HARRISBURG (AP) – Cigarette taxes are on the way up in Pennsylvania. Starting Aug. 1, Pennsylvania’s newly enacted budget package means that the per-pack tax on cigarettes will rise by $1 to $2.60. That means Pennsylvania’s cigarette tax will go from tied for the nation’s 23rd highest with Ohio and Delaware to the nation’s 10th highest cigarette tax. The tax is supposed to generate about $430 million dollars to help balance the state’s budget.
LEWISBERRY (AP) – A van carrying nine Maryland inmates crashed and hit a median barrier on a York County interstate. PA State Police said a driver from Kentucky clipped the front of the Maryland Department of Corrections vehicle late Monday morning along Interstate 83. No one was injured seriously. Two prison guards were on hand to supervise the inmates. Police don’t know why the Maryland prisoners were being driven through Pennsylvania.
LANCASTER (AP) – Hundreds of protesters have called for the resignation of an animal shelter executive director who decided not to rescue a puppy recently found near death. More than 400 people gathered Sunday outside of the Lancaster County SPCA and demanded Susan Martin’s resignation. Protesters claim Martin made the wrong decision when she chose not to prosecute the breeder of a Boston terrier found with severe mange at a southern Lancaster County farm. An SPCA volunteer had contacted Martin to rescue the dog July 4. Martin says was sick at the time and her staff veterinarian decided the puppy did not need help after examining a photograph. The volunteer later sought help elsewhere for the puppy, which is now named Libre. The SPCA board released a statement supporting Martin.
WEST DONEGAL TOWNSHIP – One person died after an early morning accident in Lancaster County. 30-year-old Tyler Kobler of Bainbridge was driving a northbound vehicle in the 500 block of Hess Road near Furnace Hill Road in West Donegal Township at about 1 a.m. when it veered off the road and into a tree. Kobler died from his injuries. Two passengers in the vehicle were hospitalized. Their names and conditions were not released. The investigation into the crash continues. Anyone with information is asked to contact Northwest Regional Police at 717-367-8481.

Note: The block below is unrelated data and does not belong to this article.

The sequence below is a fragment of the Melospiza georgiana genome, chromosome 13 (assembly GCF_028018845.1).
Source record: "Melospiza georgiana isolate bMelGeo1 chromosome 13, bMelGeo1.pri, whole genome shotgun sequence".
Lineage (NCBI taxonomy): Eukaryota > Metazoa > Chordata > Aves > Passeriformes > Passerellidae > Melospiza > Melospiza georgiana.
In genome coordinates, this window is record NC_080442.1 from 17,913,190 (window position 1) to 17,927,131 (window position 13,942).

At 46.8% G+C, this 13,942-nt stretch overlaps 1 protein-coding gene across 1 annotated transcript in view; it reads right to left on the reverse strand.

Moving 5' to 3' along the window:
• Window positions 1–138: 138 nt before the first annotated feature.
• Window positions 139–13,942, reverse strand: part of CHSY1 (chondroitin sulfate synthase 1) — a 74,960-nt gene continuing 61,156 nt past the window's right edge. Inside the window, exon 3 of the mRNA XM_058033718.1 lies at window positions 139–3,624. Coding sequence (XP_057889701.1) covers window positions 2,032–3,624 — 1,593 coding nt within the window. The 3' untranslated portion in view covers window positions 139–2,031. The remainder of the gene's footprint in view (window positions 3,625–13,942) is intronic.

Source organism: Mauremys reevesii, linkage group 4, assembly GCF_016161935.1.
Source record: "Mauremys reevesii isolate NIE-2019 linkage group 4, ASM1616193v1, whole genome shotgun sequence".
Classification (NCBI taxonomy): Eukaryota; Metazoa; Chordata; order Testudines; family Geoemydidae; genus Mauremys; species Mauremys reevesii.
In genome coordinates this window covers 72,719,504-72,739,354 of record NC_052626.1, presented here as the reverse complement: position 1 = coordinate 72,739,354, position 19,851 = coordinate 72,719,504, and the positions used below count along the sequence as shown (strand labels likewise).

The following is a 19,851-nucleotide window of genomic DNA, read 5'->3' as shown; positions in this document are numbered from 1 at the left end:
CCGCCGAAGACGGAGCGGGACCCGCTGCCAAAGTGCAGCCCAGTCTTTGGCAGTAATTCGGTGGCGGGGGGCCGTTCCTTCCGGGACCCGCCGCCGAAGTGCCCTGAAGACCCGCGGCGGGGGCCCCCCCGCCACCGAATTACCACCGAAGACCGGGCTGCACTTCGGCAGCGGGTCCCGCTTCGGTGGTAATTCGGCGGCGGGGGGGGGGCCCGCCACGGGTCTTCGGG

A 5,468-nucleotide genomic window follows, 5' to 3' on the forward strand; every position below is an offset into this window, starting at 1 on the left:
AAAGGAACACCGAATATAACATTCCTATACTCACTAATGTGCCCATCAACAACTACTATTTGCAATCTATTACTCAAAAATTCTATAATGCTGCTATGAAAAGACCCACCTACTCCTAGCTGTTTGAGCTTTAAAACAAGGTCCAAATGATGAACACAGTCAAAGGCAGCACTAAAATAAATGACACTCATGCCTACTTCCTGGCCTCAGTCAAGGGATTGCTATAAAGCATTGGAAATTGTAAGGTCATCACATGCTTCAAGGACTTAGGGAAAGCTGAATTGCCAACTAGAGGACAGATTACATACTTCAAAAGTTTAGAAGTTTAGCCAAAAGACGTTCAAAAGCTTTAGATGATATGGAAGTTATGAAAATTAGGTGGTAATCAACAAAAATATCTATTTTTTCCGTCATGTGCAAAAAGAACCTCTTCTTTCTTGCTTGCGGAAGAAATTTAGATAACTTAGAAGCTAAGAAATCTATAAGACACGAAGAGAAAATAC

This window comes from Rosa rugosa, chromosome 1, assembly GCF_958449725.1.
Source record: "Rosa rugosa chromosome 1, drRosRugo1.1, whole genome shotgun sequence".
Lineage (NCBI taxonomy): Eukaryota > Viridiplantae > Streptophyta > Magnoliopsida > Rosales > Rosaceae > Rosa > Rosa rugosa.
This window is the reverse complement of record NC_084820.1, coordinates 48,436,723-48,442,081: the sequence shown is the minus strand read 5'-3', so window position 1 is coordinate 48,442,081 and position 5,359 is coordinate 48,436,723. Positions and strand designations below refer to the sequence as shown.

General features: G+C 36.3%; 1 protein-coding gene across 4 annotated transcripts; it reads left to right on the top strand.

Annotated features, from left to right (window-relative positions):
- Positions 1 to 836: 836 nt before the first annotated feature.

LANCASTER – A Lancaster Township man who killed his wife with more than 80 stab wounds asked a Pennsylvania Court to review his conviction as a case of self-defense. The state Superior Court dismissed that claim, meaning Carrington Joseph’s life sentence for first-degree murder will stand. Melissa Joseph, a mother of five, was killed inside her Sterling Place home on May 2, 2014, with her two infant children present. A Lancaster County judge convicted Carrington Joseph in November, when Joseph claimed the killing was in self-defense during an argument with his wife. He argued the same in a request to the state court for relief. In upholding the conviction, the Superior Court noted that Carrington Joseph didn’t have a single stab wound, retrieved multiple knives during the attack, and threatened to stab other women who tried to rescue Melissa.